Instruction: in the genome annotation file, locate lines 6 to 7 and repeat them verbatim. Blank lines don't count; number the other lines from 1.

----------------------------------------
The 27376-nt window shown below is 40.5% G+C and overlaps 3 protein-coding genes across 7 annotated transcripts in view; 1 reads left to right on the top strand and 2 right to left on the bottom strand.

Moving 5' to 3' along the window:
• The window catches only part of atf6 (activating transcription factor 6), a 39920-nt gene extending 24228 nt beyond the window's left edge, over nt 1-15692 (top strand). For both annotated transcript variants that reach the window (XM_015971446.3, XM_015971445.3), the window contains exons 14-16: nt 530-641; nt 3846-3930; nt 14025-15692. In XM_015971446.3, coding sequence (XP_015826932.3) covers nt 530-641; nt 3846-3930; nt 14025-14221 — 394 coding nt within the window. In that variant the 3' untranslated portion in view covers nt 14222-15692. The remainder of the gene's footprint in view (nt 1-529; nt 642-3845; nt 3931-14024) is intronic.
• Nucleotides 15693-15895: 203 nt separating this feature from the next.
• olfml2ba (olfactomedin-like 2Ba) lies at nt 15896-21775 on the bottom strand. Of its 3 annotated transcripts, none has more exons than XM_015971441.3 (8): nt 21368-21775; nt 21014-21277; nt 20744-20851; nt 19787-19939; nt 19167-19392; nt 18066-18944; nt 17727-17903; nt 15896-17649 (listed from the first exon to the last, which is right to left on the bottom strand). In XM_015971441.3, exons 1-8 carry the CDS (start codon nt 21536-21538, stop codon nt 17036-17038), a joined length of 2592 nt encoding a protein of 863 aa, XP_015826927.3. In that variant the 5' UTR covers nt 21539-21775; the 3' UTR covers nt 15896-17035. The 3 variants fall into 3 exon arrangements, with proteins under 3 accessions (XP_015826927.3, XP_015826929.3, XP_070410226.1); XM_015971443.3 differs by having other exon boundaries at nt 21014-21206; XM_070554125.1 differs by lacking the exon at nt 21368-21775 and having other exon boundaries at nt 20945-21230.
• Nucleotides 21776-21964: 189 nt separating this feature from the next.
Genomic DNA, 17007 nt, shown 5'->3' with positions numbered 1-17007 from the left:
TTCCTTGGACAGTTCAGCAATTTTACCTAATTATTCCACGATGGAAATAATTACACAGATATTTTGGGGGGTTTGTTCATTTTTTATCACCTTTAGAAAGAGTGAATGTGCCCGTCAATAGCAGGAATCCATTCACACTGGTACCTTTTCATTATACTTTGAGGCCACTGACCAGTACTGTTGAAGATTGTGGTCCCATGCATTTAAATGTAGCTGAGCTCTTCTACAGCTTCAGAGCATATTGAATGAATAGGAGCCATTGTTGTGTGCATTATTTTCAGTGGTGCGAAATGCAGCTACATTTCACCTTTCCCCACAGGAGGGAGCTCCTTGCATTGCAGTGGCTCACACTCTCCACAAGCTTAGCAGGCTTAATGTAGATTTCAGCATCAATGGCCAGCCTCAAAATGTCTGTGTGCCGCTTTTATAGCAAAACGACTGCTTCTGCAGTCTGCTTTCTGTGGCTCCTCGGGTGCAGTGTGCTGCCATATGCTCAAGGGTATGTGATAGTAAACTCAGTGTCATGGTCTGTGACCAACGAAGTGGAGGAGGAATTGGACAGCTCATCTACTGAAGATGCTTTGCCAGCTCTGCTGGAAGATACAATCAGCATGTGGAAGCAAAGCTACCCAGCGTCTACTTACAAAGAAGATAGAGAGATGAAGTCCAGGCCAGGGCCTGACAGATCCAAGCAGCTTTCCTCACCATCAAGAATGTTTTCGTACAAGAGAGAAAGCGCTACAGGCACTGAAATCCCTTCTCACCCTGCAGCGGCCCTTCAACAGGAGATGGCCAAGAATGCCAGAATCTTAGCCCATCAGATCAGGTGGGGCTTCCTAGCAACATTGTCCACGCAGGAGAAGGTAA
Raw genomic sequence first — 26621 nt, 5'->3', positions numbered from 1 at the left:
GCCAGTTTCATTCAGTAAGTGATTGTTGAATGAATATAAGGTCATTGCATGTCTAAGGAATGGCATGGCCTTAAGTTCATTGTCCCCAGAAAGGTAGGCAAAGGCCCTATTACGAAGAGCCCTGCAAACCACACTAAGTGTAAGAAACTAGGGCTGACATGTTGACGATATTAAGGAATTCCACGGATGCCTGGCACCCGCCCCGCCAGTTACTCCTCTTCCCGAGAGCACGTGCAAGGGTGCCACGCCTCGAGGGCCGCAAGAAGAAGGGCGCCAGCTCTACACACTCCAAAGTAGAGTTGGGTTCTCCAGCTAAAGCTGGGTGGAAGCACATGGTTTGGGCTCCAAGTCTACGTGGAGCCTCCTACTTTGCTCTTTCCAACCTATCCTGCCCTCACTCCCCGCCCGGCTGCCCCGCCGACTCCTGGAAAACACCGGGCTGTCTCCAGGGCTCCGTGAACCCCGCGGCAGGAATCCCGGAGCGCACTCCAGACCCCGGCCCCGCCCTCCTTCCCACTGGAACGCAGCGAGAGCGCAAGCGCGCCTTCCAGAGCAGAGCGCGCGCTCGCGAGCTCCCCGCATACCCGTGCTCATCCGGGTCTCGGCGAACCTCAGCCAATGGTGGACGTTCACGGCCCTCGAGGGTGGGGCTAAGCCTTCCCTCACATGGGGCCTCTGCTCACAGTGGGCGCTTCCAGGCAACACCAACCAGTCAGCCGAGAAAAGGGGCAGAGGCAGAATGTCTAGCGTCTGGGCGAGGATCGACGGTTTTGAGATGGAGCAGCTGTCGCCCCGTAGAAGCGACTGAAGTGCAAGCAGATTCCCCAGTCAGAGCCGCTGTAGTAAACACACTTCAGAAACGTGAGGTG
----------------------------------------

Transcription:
• Nucleotides 21776-21964: 189 nt separating this feature from the next.
Genomic DNA, 17007 nt, shown 5'->3' with positions numbered 1-17007 from the left: